Accessibility is an important challenge for all new builds and one that is enshrined in Building Regulations. All new houses and commercial buildings have to provide disabled access, usually in the form of a wheelchair ramp. Doorways should not have raised lips or anything that might create a trip hazard. Also new buildings should have a downstairs toilet, and commercial buildings need a safety fireproof room as a gathering point before rescue for those less able to move about. Why anyone would want to assemble inside a burning building is not addressed, but these rooms have to be provided.
Where large car parks are used to encourage vehicles to be parked outside of centres of human activity, there should be appropriate facilities for them. Petrol filling facilities should be nearby or even better on site to prevent extra road miles. A larger out of town car park will also make it easier to establish new transport technologies. LPG pumps can be placed in the local filling station and even electric hook-ups can be placed within the car park itself.
By being at the point the car is stored it negates the distance disadvantage as cars can be fully fuelled or charged when the journey begins allowing them to reach maximum mileage. Regular buses or trams should be available to take people from car parks around an estate, enabling the convenience lost by not being able to park outside the property to be offset.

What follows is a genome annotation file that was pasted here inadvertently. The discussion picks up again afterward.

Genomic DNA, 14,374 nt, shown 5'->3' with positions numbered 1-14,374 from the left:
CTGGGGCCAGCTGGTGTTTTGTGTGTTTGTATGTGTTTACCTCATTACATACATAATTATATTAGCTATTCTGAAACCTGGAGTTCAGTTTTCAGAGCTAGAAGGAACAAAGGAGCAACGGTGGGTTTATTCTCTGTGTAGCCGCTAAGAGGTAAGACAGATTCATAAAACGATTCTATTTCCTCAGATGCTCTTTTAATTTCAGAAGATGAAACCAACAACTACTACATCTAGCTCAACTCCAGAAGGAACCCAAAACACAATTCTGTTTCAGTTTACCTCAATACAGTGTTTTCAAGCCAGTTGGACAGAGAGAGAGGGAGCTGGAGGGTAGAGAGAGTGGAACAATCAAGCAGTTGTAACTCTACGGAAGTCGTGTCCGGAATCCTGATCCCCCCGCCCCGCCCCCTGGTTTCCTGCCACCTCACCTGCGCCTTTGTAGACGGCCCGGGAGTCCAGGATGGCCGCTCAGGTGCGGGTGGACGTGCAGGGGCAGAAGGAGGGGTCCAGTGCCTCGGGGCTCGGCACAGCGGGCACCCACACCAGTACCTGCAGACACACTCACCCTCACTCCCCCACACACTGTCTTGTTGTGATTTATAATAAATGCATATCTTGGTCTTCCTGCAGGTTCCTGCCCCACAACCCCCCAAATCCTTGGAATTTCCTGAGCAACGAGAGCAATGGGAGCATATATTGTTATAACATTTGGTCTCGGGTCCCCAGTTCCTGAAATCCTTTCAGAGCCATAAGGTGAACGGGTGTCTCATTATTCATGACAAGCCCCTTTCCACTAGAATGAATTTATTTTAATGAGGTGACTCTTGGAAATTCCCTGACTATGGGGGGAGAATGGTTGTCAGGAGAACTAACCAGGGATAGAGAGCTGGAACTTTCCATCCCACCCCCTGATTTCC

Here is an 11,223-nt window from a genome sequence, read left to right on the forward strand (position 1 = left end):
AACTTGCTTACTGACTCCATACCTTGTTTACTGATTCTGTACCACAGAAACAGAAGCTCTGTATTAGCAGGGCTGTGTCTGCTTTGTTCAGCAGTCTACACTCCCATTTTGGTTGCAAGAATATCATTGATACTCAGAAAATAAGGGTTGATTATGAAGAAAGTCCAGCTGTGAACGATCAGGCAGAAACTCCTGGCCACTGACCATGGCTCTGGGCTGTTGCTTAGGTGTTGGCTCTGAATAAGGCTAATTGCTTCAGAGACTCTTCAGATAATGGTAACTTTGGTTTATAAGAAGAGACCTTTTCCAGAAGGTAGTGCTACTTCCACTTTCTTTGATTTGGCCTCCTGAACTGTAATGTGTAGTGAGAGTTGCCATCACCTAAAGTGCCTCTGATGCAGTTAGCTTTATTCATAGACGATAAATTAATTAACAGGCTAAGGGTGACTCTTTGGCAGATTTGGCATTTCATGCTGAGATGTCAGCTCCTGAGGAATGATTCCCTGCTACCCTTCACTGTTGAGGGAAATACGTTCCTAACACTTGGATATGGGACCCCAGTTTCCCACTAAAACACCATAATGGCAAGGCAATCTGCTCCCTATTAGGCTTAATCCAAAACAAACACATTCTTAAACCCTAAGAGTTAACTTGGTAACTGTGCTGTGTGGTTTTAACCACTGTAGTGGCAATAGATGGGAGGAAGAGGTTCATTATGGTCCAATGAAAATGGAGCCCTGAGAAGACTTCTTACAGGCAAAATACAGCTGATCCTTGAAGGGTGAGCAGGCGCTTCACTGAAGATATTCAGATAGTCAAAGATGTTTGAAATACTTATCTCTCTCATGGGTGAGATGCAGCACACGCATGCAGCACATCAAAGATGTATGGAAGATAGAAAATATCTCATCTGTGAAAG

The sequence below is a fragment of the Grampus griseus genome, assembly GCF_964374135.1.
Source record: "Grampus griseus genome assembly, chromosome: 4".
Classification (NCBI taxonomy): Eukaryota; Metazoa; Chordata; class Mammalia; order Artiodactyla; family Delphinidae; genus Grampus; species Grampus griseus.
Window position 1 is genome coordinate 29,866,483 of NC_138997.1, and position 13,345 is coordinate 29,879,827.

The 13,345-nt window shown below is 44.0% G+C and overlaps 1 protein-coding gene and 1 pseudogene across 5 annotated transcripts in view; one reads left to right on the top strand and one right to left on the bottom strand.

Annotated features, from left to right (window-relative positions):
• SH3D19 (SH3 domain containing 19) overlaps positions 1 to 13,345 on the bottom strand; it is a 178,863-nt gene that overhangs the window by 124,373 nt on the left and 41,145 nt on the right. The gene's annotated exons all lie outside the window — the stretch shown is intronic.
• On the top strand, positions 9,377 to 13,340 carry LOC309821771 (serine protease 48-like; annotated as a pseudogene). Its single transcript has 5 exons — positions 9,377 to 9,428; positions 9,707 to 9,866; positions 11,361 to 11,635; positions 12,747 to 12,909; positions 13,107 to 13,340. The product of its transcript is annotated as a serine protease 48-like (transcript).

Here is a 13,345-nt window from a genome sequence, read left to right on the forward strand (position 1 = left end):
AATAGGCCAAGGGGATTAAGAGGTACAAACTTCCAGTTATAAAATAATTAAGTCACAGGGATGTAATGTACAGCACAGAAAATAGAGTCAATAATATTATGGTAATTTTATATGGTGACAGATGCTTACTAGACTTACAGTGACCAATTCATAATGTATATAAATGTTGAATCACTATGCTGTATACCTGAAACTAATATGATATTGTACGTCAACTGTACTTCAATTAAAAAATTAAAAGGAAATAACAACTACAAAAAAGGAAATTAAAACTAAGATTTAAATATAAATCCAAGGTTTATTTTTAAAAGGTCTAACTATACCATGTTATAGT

Large estates will also require transportation to be used to keep the estate maintained. These vehicles do not need a high top speed and will rarely leave an area of a few square miles. This makes electric vehicles an ideal choice as they would not be hampered by the limited range electric vehicles offer. Once the workday is done the vehicle can then be charged overnight ready for the morning.
The type of material used in road and pathway construction is also important to improving the sites green credentials. Commonly roads are created using asphalt cement as a binder to hold aggregate together to form a road. The asphalt is produced as a side product of oil refining and as such is not a sustainable or ecologically friendly material. To improve the environmentally friendliness of a sites transportation network its use should be kept to a minimum.
Where it is not possible to reduce the amount of roads used they should be constructed from as environmentally friendly materials as possible. Non petroleum based asphalts are available and can be made from corn, starches and sugar which can be grown sustainably, although this does have the problem of taking field space away from food crop farming. Other methods include the use of used vegetable oil and vegetable based binders although these are still in the development phase.
Recycled aggregate can be used to further reduce a road's impact on the environment. This is often rubble taken from demolition sites, producing a double saving, as not only does the recycled material reduce the need for new rock to be dug, it also prevents waste from building sites going to a landfill. Where noise is of a concern rubberised asphalt can be used, this contains rubber from recycled tires to dampen some of the sound typically resulting in a 2.6 - 5Db reduction from tire noise.
The design of large sites is a particularly tricky task. Carefully considering the effect transport has on the health and well being of an estates occupants, as well as the planet can lead to huge advantages in environmental and safety terms. Reducing the cars on the roads will cut carbon emissions considerably, and on an social level, large pedestrianised zones will create a much safer bustling environment.
Encouraging people to walk or cycle will help them achieve their daily levels of exercise and efficient public transport on hand will allow people to feel they can still make longer trips without using private cars.